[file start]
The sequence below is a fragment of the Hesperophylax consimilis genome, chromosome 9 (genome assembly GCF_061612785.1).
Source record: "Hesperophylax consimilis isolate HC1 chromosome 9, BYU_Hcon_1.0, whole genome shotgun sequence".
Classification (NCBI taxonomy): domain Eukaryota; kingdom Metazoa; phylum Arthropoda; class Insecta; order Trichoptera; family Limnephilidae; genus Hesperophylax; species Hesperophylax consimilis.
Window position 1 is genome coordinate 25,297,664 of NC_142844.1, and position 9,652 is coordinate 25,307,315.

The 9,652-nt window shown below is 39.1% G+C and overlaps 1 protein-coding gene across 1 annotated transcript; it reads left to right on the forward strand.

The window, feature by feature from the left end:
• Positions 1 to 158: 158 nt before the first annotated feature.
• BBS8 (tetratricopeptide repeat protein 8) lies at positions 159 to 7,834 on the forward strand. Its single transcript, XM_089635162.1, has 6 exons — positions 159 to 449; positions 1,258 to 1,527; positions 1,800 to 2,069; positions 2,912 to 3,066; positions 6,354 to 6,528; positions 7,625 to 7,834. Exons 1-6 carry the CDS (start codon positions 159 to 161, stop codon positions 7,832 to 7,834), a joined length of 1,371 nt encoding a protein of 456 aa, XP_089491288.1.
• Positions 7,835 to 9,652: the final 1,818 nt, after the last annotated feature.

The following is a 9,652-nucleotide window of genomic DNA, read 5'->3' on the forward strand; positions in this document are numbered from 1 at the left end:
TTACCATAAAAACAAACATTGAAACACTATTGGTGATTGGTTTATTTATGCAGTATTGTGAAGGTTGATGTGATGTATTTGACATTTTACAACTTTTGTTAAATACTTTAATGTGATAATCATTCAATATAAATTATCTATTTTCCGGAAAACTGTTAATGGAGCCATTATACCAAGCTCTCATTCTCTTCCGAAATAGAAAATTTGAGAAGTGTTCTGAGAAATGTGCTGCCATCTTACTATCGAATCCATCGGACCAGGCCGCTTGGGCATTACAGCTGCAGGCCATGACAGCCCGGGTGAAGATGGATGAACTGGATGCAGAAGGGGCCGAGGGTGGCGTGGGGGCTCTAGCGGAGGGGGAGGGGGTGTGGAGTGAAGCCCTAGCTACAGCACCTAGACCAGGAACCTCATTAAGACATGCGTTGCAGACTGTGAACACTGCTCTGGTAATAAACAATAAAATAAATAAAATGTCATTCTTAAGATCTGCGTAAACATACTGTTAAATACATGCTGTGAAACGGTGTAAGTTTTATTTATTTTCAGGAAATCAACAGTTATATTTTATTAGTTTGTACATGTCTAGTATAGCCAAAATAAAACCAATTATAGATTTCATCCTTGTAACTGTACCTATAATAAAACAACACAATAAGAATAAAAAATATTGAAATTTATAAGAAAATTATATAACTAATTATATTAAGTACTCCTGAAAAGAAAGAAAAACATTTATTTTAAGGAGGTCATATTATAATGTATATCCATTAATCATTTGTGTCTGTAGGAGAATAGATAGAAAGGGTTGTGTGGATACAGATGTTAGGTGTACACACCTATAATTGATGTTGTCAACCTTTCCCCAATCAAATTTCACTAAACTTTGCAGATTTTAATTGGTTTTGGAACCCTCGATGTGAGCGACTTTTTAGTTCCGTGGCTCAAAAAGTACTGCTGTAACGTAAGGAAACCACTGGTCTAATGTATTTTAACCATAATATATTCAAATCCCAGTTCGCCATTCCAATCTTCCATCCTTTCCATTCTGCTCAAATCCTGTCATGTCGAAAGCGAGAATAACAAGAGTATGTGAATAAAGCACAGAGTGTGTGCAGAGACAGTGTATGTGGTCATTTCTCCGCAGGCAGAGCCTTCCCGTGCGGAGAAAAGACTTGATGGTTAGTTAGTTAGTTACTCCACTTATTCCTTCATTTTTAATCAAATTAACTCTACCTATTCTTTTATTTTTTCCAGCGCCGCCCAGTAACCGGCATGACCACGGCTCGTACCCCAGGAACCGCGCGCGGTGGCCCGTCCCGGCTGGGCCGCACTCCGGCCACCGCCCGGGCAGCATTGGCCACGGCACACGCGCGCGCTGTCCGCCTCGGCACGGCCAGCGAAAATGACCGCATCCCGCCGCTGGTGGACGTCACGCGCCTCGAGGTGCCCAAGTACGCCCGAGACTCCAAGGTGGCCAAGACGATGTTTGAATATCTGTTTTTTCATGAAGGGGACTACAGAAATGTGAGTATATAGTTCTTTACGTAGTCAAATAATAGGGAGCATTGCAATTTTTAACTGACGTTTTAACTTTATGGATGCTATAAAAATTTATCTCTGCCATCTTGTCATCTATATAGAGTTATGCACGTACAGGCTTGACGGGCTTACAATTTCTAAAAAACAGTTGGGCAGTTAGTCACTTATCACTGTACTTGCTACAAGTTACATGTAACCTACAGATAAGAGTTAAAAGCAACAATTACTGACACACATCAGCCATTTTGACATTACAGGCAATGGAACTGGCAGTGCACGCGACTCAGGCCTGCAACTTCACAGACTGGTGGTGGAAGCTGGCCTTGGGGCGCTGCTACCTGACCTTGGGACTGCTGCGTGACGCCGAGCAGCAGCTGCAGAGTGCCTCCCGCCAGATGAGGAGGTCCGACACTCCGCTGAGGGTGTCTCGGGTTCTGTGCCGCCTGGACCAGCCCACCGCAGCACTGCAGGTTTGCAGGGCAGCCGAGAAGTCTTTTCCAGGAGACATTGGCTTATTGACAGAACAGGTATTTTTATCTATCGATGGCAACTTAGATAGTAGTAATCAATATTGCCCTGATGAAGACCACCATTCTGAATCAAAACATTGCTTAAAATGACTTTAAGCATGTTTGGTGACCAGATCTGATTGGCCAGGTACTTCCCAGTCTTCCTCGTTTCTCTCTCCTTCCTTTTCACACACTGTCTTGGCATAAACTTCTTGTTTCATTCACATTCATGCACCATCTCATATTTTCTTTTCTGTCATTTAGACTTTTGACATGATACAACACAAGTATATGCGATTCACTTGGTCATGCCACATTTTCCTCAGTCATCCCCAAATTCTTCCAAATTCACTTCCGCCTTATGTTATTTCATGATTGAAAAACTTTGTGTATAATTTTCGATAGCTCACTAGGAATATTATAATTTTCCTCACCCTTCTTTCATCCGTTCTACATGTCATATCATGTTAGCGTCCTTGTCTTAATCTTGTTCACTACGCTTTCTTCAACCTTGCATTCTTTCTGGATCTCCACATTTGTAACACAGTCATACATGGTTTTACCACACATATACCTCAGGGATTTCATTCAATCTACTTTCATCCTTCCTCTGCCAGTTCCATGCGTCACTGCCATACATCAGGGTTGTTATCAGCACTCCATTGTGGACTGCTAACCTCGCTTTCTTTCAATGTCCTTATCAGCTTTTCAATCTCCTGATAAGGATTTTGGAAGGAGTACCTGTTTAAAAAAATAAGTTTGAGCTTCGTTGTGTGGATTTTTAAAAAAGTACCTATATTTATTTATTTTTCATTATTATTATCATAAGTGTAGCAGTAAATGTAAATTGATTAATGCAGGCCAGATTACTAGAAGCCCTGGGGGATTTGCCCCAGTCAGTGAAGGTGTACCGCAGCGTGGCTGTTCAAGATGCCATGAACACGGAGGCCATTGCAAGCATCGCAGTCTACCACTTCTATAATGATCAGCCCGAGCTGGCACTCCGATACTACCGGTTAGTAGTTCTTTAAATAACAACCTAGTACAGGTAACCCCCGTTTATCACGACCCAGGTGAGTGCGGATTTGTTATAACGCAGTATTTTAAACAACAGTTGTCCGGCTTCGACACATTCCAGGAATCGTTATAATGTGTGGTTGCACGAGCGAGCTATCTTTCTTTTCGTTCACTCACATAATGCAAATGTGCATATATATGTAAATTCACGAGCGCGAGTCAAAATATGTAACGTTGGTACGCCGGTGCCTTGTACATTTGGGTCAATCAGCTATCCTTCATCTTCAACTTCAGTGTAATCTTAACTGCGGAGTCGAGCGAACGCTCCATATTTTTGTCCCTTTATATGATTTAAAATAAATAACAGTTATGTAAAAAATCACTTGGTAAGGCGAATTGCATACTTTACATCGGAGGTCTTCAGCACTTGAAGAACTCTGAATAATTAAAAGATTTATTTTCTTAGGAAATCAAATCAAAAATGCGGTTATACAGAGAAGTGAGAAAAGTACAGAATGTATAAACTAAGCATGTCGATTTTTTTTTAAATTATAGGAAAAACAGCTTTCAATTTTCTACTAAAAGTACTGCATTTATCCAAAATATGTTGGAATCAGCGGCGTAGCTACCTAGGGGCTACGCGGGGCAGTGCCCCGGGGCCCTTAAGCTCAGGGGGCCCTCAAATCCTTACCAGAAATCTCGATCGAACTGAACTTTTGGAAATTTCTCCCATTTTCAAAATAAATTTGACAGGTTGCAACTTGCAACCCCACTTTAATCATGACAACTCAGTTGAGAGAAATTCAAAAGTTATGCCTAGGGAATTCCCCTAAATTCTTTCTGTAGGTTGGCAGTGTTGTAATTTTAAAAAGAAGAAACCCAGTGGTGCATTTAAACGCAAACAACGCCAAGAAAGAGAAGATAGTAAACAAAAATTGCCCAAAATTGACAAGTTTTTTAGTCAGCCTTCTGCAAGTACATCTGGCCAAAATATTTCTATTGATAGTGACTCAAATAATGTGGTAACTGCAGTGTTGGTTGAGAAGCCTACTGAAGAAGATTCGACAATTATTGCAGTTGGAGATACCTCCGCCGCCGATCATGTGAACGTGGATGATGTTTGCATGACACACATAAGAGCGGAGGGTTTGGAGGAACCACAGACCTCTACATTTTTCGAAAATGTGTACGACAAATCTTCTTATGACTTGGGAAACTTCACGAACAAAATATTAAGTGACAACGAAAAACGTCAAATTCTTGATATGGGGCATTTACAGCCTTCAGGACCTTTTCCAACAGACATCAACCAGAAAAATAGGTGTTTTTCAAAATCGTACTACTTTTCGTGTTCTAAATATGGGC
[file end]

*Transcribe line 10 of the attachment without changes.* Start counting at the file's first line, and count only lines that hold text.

The following is a 9,652-nucleotide window of genomic DNA, read 5'->3' on the forward strand; positions in this document are numbered from 1 at the left end: